The Mercedes duo unsurprisingly pulled away from the rest of the grid, eventually finishing 33 seconds clear of Ferrari in third. Just five drivers finished on the lead lap including impressive rookie Nasr. Williams’ sole representative Felipe Massa finished fourth after starting the race in third. Daniel Ricciardo finished a distant sixth for Red Bull – a lap down – ahead of Nico Hulkenberg, Ericsson, Carlos Sainz, Sergio Perez and Jenson Button. There were some sticky wheel nuts in the pit-stop which cost drivers such as Raikkonen, Sainz, and Perez time. Raikkonen eventually retired due to a tyre which was not fitted correctly. Perez had a difficult race – overtaking Ericsson under the safety car, colliding with Button, and his slow stop – but recovered to score one point. McLaren had a positive afternoon to finish the race, albeit two laps down. Expectations were already low at the team and this was further compounded by Magnussen’s car expiring before racing. Verstappen pulled over to retire at the pit entrance due to an engine failure.
Mercedes’ pace was an ominous sign for the rest of the grid as Hamilton also set the fastest lap on his way to winning the race. The pair were once again in a race of their own. Behind them it looks like Ferrari have leapfrogged Williams, although the latter only had one driver on the grid today. There were impressive debuts for all three rookies – in particular Nasr – but disappointment eventually for Verstappen. It was an odd day for Formula One with so many drivers dropping out before the lights went out. Hopefully Manor will be able to run in Malaysia and there will be a fuller grid in two weeks time, with Fernando Alonso also set to return.
Constructors Championship: 8th
Pole positions: 0
Points finishes: 3
For a team who finished fourth in the championship with 315 points, it was a surprise to see Lotus languish at the lower end of the table with just 10 points to their name in 2014. Hampered by the troublesome Renault engine, the team – who were accustomed to podium finishes and even the occasional win in 2012 and 2013 – suffered a season to forget as well as having to deal with losing the likes of Kimi Raikkonen and James Allison who moved to Ferrari.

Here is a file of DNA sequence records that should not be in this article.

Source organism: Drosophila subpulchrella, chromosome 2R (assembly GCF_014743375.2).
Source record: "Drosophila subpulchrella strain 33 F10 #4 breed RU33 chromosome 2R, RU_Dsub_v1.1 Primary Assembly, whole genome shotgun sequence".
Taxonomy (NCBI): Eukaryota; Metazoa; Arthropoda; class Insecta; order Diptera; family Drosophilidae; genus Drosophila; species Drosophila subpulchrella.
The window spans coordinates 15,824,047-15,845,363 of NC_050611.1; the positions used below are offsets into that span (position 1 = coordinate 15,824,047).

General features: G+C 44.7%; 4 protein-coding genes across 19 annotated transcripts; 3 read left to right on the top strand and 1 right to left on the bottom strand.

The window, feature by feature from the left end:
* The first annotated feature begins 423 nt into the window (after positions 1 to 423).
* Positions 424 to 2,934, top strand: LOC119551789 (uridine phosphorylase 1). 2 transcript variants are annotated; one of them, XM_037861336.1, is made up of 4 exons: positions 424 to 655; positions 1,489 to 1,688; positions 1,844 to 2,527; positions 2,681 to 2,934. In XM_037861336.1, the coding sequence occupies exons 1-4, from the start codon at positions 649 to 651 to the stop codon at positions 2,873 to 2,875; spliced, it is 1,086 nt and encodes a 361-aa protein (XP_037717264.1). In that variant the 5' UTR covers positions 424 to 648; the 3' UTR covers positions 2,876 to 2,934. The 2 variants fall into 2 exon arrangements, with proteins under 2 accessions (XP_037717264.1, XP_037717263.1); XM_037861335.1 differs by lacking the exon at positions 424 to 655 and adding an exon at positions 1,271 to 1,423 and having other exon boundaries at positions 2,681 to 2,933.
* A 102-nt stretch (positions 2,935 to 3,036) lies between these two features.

A double ERS failure in Australia was a sign of what was to come in the season. Various mechanical problems put paid to a number of their races including power unit failures, rear wing problems and exhaust issues. New recruit Pastor Maldonado didn’t even make the start of the Monaco Grand Prix due to a fuel pump problem. Their best result over the course of the year was 8th, which Romain Grosjean achieved on two occasions. The Frenchman was vocally at odds with the cumbersome E22, expressing his frustration on more than one occasion over team radio. The team’s season came to an end in a cloud of smoke when Maldonado’s power unit failed on lap 26 of the Abu Dhabi GP while Grosjean finished outside the points.
The former ‘first lap nutcase’ has mellowed in recent years but Grosjean is no doubt hoping that Lotus will provide him a car more like the one he enjoyed in 2012 and 2013. He has shown he has the speed – he dragged the car up to fifth in qualifying for the Spanish Grand Prix – but he was not able to put it to full use last season. Lotus have made the switch to Mercedes engines and signs in testing have so far been positive. He has challenged for race wins before so is more than capable he just needs the car beneath him to do it.
Proven race winner Maldonado has picked up a bit of a reputation over his time in Formula One for crashing but realistically it has not been a regular occurrence in recent times, with most of his incidents and retirements due to car failures. The Venezuelan’s biggest high in Formula One came at the 2012 Spanish Grand Prix. Promoted to pole position following Lewis Hamilton being disqualified, he held his own and kept Fernando Alonso behind him to take his maiden GP win. He has never quite reached those heights again but if the Lotus can take a step forward this year then no doubt he will be challenging for points.
The team have also added GP2 champion Jolyon Palmer to their driver line-up as reserve driver. He made his testing debut for the team at the first test in Barcelona where they topped three of four days of running. Lotus certainly appear to have made positive steps forward but as always it won’t be until they are on track with everyone else in race trim to see where they really stand.